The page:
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Charles Dickens: Oliver Twist; Wilkie Collins: The Woman in White; Robert Browning: Selected Poems; Charlotte Bronte: Jane Eyre; Criminals, Idiots, and Women: Victorian Writing by Women on Women; Henry Mayhew: London Labour and the London Poor; William Morris: News from Nowhere; Charles Darwin: On The Origin of Species; Jasper Fforde: The Eyre Affair
In the years 1837 to 1901 British literary culture responded to and helped to shape a range of world-historic events, trends, and revolutions. During these years Darwin published his theory of natural selection and evolution, the industrial city was born and then quickly ‘reformed’ and sanitized, middle class suburbia first came into its own, and the New Woman entered the work force.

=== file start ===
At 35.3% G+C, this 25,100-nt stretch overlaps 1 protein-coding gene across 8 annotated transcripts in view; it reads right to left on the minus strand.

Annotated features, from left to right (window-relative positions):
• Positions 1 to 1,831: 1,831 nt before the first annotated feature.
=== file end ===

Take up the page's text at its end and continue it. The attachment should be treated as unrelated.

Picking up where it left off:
In this course we’ll investigate the relationship of novels, non-fiction prose, and poetry to these developments and consider how literature might be both a motive force in history and the ways in which literary and essayistic form responds to and resists the pull of the contemporary (which from our perspective is an issue of ‘periodization’). We’ll engage with the Victorians’ social and political contexts, including science and the status of women. We will play close attention to the determining power of class and the construction of work and labor. We will track the development of strategies of narration in several novels. The course will end with a contemporary novel, Neal Stephenson’s work of science fiction, Diamond Age (1995), a text which imagines the persistence of a version of Victorian culture and mores as the practice of a small, cultish band of ‘Neo-Victorians.’